The travel bug got tickled!
My sister, Tatiana, and her husband Joe, moved to Jeju Island for a teaching assignment with K.I.S. (Korea International School). It’s a 2 hour flight from Taiwan. The short and simple is this: Jeju, it turns out, holds a bit of magic. Disclaimer: There’s a sprinkling of sister magic over this entire trip, meaning that if my sister lived in a cardboard box we’d still find some magic. Dear blog diary, here’s our…
*** Jeju Top 10 ***
Large pods of bottlenose. Every. Single. Day. I witnessed these creatures swimming and playing often alongside the Haenyeo (female divers), who are visible by their bright orange flotation devices.
Fields and fields of them. Every shop, store, random acquaintance will hand you a couple in passing too. It’s a sweet gesture.
They live in the countryside, in the middle of an onion and cabbage patch field and within walking distance to the magical dolphins. If you listen carefully you may hear a cabbage whisper a sweet nothing or maybe it’s just a bird toot. It’s blissfully quiet here.
#4. Matriarchal culture
Determined, strong, elderly women, many hunched over at the waist, are running this island which is evident in the markets, farms and Haenyeo, literal translation “sea women” of Jeju, who free dive for food. These women are the quiet movers and shakers of Jeju and the island reveres them. In fact, I saw very few people under the age of 50 and very few men. There’s a lot of endearing tottering going on here and I loved it. #grannypower
Who are the Haenyeo / Sea Women? Traditionally, girls started to train to become haenyeo when they were 11 years old. Beginning in shallow water, trainees worked their way up to more challenging depths. After about seven years of training, a girl was considered a “full-fledged” haenyeo. Today, the oldest haenyeo are over 80 years old and have been diving for more than 66 years. > All together, the tools of a haenyeo consist of a wetsuit, goggles, gloves, chest weights (to assist diving) an L-shaped weeding hoe, and a net attached to a flotation device. The haenyeo stash their catch in these nets until they are done for the day. > How long the haenyeo spend in the water depends on the season. Before wetsuits were available and all they wore were cotton swimsuits, haenyeo could stay in the water for only up to an hour at a time during the winter months. After an hour, they got out of the water and sat by the fire for 3–4 hours to dry off. After this break, they would jump back into the water for another hour. During the summer months, however, they stayed in the water for up to 3 hours at a time before a break. With the introduction of wetsuits, haenyeo found they could stay in the water for five to six hours at a time, even during the winter. > With each dive, haenyeo plunge up to 30 meters deep and can hold their breath for over three minutes. Their harvests consist of abalone, conch, octopus, sea urchins, sea squirt, brown alga, top shell, a variety of sargassum, oysters, sea slugs, etc. The divers must contend with dangers such as jellyfish, poor weather and sharks. (source: wiki)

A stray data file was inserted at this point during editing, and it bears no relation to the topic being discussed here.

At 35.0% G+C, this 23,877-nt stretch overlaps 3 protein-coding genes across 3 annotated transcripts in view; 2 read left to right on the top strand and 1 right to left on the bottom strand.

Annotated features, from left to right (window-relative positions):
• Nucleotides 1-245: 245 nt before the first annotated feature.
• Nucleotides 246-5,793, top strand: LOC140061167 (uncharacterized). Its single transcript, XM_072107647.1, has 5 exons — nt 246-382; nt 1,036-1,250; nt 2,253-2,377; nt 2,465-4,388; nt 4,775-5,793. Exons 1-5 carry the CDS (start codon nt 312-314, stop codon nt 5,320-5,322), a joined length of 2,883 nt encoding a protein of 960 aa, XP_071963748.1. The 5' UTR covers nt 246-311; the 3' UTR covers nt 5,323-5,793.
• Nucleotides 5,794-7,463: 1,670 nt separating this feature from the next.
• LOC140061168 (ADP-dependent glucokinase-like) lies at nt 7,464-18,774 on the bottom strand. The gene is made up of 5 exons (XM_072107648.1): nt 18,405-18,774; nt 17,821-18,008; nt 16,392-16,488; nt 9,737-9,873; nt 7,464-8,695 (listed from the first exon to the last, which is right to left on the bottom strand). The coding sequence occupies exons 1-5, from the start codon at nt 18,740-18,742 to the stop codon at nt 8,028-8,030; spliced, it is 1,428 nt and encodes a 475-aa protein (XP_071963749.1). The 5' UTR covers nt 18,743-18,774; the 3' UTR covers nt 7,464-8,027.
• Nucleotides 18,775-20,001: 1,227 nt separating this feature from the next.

#5. Unspoiled Nature
Jeju reminds me of what the offspring of Japan and rural Pennsylvania would look like. There are beautiful forests of pine and deciduous trees and Korea’s tallest mountain, Hallasan at 6,400 feet is here. We hiked almost to the top of it too! The farmlands are a colorful patchwork of cabbage, kohlrabi, radishes, tangerines, persimmons, tea, garlic and beans.
Here, the best DJ, ever perhaps, spun sweet, sweet vinyl. It’s here that we figured out what makes a phenom DJ. It’s when you keep ordering one more glass of wine because you have to hear what will spin next.
#7. Food + Drink
Korea makes good food and brews beer like a pro. The food is spicy. It’s savory. It’s fresh. We even found a restaurant that specializes in foraged acorn cuisine. Aw!
#8. Biking Culture
Many thoughtfully designed bike pathways along the coast and inland so I logged myself a couple miles on their groovy pedal assist bike. I appreciate a country that invests and appreciates multiple modes of transport!